Friday, February 11, 2022 - 08:00am Categories:
Story by Deb Seminary, contributing writer

In North Dakota, there are seven Regional Education Associations (REAs) that support school districts in many ways. These REAs were established by state law in 2005 to increase efficiencies at the school level, allowing districts to pool funding and resources for professional development and services.

“A collective group of schools is more powerful and cost-effective,” said Amanda Peterson, director of Educational Improvement and Support, North Dakota Department of Public Instruction (NDDPI). “Schools within each region work with their local REA to determine needs and the REA develops a coordinated effort to service those needs.”

Peterson explained that a majority of states have educational service agencies like North Dakota’s REAs and, in some states, they offer specialized services – one REA may provide services in technology, another REA supports content standards, another REA is focused on transportation, etc.

“In North Dakota, all REAs offer a variety of services, but lately there has been a concerted effort within the REAs to support each other and share services between REAs and member districts,” she said.

“We have built a very collaborative nature,” said Luke Schaefer, executive director, Central Regional Education Association (CREA) and President of North Dakota REA. “One of the things we do is keep each other informed of what we have for programming and what we have for staff. For instance, the South East Education Cooperative (SEEC) has an English Language specialist and we rely on her to help us answer questions on programming for our schools or for technical assistance. SEEC and CREA have provided business services to other REAs - our staff can go and help their schools, which broadens the level of service.

“We have established a daily rate so we keep track of how we exchange services and provide a memorandum of understanding between REAs. This keeps us from contracting with out-of-state vendors, which saves money and allows us to leverage in-state expertise.”

One of the successful programs developed by REAs is North Dakota's Multi-Tier System of Supports.

“Originally two REAs led the effort but now it has expanded to all REAs in the state,” explained Peterson. “They cross-trained to create a leadership cohort for statewide implementation.”

Another area of support is the REAs work with reading and literacy. For instance, REAs are assisting the state to make sure teachers and administrators have access to literacy training required by the Science of Reading legislation passed by the North Dakota legislature in 2021. This legislation is intended to support the improvement of core reading instruction for students in kindergarten through third grade throughout North Dakota.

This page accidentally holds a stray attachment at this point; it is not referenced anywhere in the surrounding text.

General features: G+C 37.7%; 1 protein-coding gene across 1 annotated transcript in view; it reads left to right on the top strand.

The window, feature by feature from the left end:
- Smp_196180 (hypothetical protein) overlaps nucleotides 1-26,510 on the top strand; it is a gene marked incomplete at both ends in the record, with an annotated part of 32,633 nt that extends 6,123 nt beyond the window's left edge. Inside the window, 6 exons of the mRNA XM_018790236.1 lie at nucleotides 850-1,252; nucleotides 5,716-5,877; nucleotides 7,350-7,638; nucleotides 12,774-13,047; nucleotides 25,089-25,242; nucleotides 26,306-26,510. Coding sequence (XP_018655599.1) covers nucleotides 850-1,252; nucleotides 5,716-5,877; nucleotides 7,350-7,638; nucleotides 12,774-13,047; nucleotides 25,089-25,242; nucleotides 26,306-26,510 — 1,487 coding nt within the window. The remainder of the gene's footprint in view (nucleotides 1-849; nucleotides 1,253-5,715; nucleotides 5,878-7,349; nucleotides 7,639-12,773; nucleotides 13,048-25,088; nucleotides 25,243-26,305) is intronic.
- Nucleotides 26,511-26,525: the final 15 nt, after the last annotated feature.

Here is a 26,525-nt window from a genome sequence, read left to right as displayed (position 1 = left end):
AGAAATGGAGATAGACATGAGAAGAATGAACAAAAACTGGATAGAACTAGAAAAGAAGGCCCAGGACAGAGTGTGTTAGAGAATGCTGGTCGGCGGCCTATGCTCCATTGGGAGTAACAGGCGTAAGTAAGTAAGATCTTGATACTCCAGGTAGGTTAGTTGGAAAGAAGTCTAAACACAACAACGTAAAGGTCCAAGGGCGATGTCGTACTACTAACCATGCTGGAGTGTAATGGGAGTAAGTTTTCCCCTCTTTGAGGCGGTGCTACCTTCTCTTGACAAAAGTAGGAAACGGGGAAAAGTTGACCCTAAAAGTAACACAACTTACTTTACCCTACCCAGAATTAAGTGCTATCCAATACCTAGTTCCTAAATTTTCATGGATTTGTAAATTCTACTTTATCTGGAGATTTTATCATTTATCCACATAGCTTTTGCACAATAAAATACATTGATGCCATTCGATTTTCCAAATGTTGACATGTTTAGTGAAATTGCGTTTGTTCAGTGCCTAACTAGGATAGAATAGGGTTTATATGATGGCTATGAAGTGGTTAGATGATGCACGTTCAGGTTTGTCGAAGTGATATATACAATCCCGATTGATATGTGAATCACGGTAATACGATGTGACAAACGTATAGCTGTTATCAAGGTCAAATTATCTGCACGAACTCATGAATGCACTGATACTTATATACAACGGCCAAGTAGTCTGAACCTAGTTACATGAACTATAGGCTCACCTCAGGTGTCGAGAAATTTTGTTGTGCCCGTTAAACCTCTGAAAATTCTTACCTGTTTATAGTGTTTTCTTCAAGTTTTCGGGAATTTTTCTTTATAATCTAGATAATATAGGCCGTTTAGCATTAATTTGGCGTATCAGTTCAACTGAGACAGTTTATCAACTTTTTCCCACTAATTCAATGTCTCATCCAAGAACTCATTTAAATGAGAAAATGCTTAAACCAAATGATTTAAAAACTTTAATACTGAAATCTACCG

“Many REAs already provided literacy support trainings and we had all been working on increasing literacy and helping teachers to provide excellence in literacy instruction,” said Schaefer. “We watched that legislation closely and worked with NDDPI to make sure we understood it. We added to staff and worked to provide training so every administrator and every teacher would have something built specifically for them. We will continue creating and expanding current offerings so there are more choices, based on input from the schools.”

“The Science of Reading legislation requires schools and districts to use curriculum to provide reading instruction and correctly diagnose reading struggles,” explained Ann Ellefson, Academic Support director, NDDPI. “Specifically, K-3 educators and administrators must receive training in instructional practices that align with research that reveals the science of how the brain learns and engages in reading. State-level partners, such as the REAs, are instrumental in supporting districts. With funding provided by NDDPI, REA professional development and assistance with curriculum review are important services that will impact the implementation of the legislation.”

“I really appreciate how the REAs and NDDPI work together,” said Schaefer. “We asked for more contact with NDDPI and received a liaison and became better informed. The partnership has blossomed and we now have a better understanding of statewide initiatives. We have been able to increase efforts and do it in a more efficient matter. We are so grateful for the opportunity to work together. It provides a synergy that adds to each other's value.”

While North Dakota’s REAs still work to meet the needs of their individual region, they also collaborate and share ideas so the entire state benefits from their expertise.

“REA staff put their students and schools first, and are very passionate educators,” said Peterson. “It has been a pleasure to work with them and see how they have grown and expanded their purpose, not only providing services to their region, but to the state as a whole.”